Euro Area Main Refinancing Rate

US Fed Funds Rate

Japan Overnight Call

(percentages)

(percentages)

(percentages)

5

7

1

6

0.8

4

5

0.6

4

3

0.4

3

2

2

0.2

1

0

1

0

-0.2

-1

0

-2

-0.4

1999

2000

2001

2002

2003

2004

May-

1999

2000

2001

2002

2003

2004

May-

-1

05

05

2001

2002

2003

2004

May-05

Nominal

Real

Nominal

Real

Nominal

Real

Sourece: IMF, International Financial Statistics and Federal Reserve

Source: IMF, International Financial Statistics and Central Bank of Japan

Source: IMF, International Financial Statistics and Central Bank of Europe

  • In contrast with 2004, this year the US Federal Reserve is less worried about consolidating the economic recovery and more about inflation. That is why rates will rise continuously.

Since Japanese growth rates are still very low, the nominal interest rate will be zero in 2005. However, European rates are under pressure to rise.

slide8

What policy decisions made by the industrialized world help explain the current economic cycle?

GDP and Components Growth

(percentages)

15

Estimate

10

5

0

-5

-10

1998

1999

2000

2001

2002

2003

2004

2005

2006

Invstmnt

Consump

GDP Growth

Fuente: Deutsche Bank

  • Low interest rates allowed a significant rise in housing prices and this induced a “wealth” effect that kept consumption stable in the United States, in spite of the stock market drop of 2000-2002.

US authorities maintained this expansive monetary policy until investment recovered. Once investment recovered in 2004, monetary policy gradually reverted ---and will remain subject to adjustments during 2005-2006, introduced to contain possible inflation episodes.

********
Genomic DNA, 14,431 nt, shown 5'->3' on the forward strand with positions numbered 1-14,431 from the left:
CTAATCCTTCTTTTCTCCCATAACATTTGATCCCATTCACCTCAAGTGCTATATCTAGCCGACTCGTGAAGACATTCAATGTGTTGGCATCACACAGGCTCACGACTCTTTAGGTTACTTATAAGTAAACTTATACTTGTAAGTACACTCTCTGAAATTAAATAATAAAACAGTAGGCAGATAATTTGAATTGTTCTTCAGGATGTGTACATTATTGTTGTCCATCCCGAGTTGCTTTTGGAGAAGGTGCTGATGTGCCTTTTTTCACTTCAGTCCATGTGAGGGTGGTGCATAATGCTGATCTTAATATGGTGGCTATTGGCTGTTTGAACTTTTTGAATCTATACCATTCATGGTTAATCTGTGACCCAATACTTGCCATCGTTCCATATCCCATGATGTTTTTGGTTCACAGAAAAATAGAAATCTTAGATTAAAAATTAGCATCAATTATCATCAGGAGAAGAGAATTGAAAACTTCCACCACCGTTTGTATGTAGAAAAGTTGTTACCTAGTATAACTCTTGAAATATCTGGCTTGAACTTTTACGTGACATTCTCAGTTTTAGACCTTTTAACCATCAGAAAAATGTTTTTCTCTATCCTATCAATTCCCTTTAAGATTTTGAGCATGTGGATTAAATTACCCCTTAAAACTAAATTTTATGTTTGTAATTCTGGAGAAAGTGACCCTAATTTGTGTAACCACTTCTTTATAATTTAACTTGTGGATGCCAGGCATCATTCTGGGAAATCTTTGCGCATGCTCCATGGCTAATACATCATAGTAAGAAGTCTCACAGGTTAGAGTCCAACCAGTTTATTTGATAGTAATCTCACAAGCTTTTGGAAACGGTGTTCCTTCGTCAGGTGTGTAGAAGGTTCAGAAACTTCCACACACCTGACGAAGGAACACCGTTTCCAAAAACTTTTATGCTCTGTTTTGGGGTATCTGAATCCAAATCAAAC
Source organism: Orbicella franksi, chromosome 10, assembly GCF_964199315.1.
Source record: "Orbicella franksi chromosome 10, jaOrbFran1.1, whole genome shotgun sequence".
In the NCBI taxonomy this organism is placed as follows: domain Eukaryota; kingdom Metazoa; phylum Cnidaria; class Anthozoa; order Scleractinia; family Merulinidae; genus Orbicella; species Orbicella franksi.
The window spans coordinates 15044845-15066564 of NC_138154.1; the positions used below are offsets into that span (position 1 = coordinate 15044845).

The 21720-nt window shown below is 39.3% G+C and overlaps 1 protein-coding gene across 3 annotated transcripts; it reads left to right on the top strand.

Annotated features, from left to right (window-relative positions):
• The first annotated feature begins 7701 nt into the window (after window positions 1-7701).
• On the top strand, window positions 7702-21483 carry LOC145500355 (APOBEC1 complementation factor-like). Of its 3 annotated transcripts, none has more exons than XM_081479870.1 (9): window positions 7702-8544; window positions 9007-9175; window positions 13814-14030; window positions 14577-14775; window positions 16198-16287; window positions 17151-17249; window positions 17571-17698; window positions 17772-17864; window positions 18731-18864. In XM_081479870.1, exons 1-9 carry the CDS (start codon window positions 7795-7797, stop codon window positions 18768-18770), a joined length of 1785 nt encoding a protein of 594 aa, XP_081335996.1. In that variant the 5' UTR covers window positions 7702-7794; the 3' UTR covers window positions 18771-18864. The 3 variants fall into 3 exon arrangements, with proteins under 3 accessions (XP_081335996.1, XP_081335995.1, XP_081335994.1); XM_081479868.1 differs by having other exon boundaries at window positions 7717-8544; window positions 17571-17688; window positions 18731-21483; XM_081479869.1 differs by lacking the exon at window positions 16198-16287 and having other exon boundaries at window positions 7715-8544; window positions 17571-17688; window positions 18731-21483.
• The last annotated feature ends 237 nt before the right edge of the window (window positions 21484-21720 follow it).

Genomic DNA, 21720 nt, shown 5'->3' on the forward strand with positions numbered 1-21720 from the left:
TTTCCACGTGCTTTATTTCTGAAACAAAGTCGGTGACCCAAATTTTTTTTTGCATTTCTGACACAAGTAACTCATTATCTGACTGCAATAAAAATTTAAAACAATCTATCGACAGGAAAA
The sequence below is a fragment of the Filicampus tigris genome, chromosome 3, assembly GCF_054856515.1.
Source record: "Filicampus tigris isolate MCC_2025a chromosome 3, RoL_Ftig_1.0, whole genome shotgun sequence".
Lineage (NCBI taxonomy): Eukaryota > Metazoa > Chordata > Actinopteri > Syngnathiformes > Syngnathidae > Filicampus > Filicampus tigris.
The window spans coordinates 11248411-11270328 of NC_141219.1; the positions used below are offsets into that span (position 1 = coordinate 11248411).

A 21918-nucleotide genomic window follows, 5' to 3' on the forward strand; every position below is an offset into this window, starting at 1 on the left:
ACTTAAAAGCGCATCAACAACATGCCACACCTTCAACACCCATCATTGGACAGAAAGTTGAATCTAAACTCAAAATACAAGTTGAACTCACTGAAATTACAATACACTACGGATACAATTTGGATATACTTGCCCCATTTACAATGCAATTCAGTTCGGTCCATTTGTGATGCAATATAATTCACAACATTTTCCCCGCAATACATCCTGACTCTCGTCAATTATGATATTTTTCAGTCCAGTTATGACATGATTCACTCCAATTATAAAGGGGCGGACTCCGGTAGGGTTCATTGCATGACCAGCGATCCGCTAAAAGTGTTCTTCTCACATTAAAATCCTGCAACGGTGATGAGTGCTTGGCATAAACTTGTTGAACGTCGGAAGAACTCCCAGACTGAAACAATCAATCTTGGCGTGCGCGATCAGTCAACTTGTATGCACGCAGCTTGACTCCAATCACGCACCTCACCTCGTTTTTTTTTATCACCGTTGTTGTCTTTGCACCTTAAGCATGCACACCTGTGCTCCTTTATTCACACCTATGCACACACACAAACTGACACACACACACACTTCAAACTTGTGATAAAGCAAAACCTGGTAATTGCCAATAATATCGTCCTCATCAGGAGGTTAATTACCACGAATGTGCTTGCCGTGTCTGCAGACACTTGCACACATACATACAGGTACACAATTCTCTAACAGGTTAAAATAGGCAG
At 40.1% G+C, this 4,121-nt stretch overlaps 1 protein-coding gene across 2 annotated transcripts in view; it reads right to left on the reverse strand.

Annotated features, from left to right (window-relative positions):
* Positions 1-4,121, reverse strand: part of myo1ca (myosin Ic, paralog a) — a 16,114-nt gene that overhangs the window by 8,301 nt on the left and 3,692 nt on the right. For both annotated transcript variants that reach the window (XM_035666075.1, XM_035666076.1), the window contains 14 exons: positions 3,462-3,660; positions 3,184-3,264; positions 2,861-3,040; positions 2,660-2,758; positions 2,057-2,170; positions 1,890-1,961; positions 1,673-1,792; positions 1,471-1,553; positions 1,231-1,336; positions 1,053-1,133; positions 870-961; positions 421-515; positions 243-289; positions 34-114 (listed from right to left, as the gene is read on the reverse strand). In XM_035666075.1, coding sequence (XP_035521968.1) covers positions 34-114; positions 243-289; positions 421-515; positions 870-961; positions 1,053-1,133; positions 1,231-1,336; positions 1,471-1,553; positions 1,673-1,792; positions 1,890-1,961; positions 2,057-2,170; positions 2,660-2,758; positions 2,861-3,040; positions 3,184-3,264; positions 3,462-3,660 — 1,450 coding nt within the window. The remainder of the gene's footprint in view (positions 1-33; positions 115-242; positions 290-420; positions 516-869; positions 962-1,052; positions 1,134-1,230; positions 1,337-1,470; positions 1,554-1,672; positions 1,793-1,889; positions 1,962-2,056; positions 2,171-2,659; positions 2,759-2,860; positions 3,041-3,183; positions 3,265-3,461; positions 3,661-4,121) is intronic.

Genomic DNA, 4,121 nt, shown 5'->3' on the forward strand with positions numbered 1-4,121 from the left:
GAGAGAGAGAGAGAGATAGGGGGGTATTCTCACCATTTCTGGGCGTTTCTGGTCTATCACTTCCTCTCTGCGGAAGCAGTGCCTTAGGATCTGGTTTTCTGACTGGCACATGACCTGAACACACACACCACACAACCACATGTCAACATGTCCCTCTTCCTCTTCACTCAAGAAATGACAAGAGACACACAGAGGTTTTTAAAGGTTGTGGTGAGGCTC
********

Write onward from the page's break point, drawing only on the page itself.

slide9

What policy decisions made by the industrialized world help explain the current economic cycle?

  • An expansive monetary policy was supplemented by an expansive fiscal policy in industrial nations.

But, in contrast with the estimated monetary adjustment (at least in the US), no significant reduction is foreseen in the fiscal deficits of industrialized nations. The fiscal adjustment will be slower than the monetary adjustment.

slide10

What Asian policy decisions help explain the current economic cycle?

III. The export-centered growth strategy pursued by China and other Asian emerging nations has increased the global products supply. This main factor helps explain the coexistence of expansive policies with low inflation levels in the industrialized world.

To a large extent the Asian current account surplus finances the high current account deficit of the United States.

slide11

Comparison between the Trade Indexes of China and the World

7000

6000

5000

4000

1977 = 100

3000

2000

1000

0

1977

1979

1981

1983

1985

1987

1989

1991

1993

1995

1997

1999

2001

2003

Chinese Trade in Goods

Total World Trade

Source: Lardy, IIE (2004)

What Asian policy decisions help explain the current economic cycle?

  • Higher than 8% growth in China will not fall in 2005. What may be questioned is the sustainability of this growth (as will be seen ahead).
  • The role of China as a significant world economic player is manifested in the extremely rapid growth of its trade.
the productivity effect is reflected in global economic behavior

Global Growth of Productivity

World Average

Western & Northern Europe